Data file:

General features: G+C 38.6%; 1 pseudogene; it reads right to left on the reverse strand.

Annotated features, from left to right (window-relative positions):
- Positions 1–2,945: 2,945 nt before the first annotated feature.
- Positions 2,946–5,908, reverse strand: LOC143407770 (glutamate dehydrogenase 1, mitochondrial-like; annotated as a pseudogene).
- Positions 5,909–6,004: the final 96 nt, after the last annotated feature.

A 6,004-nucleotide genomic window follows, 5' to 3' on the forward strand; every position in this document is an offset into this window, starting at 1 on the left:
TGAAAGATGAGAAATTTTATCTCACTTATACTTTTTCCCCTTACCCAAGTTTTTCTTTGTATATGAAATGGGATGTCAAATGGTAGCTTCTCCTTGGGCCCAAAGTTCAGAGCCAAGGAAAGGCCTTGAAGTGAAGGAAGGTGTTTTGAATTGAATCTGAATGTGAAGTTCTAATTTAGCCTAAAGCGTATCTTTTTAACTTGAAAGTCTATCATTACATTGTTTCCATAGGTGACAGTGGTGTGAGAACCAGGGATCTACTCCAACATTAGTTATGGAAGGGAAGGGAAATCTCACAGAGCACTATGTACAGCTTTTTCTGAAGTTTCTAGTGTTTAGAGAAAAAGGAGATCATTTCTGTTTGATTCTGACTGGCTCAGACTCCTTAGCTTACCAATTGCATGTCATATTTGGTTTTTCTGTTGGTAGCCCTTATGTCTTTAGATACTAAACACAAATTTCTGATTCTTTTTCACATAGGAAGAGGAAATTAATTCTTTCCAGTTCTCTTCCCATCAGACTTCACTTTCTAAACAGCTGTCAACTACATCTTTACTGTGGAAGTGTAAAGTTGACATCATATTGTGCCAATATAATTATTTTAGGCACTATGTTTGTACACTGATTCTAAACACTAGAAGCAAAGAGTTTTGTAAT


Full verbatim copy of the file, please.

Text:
General features: G+C 38.6%; 1 pseudogene; it reads right to left on the reverse strand.

Annotated features, from left to right (window-relative positions):
- Positions 1–2,945: 2,945 nt before the first annotated feature.
- Positions 2,946–5,908, reverse strand: LOC143407770 (glutamate dehydrogenase 1, mitochondrial-like; annotated as a pseudogene).
- Positions 5,909–6,004: the final 96 nt, after the last annotated feature.

A 6,004-nucleotide genomic window follows, 5' to 3' on the forward strand; every position in this document is an offset into this window, starting at 1 on the left:
TGAAAGATGAGAAATTTTATCTCACTTATACTTTTTCCCCTTACCCAAGTTTTTCTTTGTATATGAAATGGGATGTCAAATGGTAGCTTCTCCTTGGGCCCAAAGTTCAGAGCCAAGGAAAGGCCTTGAAGTGAAGGAAGGTGTTTTGAATTGAATCTGAATGTGAAGTTCTAATTTAGCCTAAAGCGTATCTTTTTAACTTGAAAGTCTATCATTACATTGTTTCCATAGGTGACAGTGGTGTGAGAACCAGGGATCTACTCCAACATTAGTTATGGAAGGGAAGGGAAATCTCACAGAGCACTATGTACAGCTTTTTCTGAAGTTTCTAGTGTTTAGAGAAAAAGGAGATCATTTCTGTTTGATTCTGACTGGCTCAGACTCCTTAGCTTACCAATTGCATGTCATATTTGGTTTTTCTGTTGGTAGCCCTTATGTCTTTAGATACTAAACACAAATTTCTGATTCTTTTTCACATAGGAAGAGGAAATTAATTCTTTCCAGTTCTCTTCCCATCAGACTTCACTTTCTAAACAGCTGTCAACTACATCTTTACTGTGGAAGTGTAAAGTTGACATCATATTGTGCCAATATAATTATTTTAGGCACTATGTTTGTACACTGATTCTAAACACTAGAAGCAAAGAGTTTTGTAAT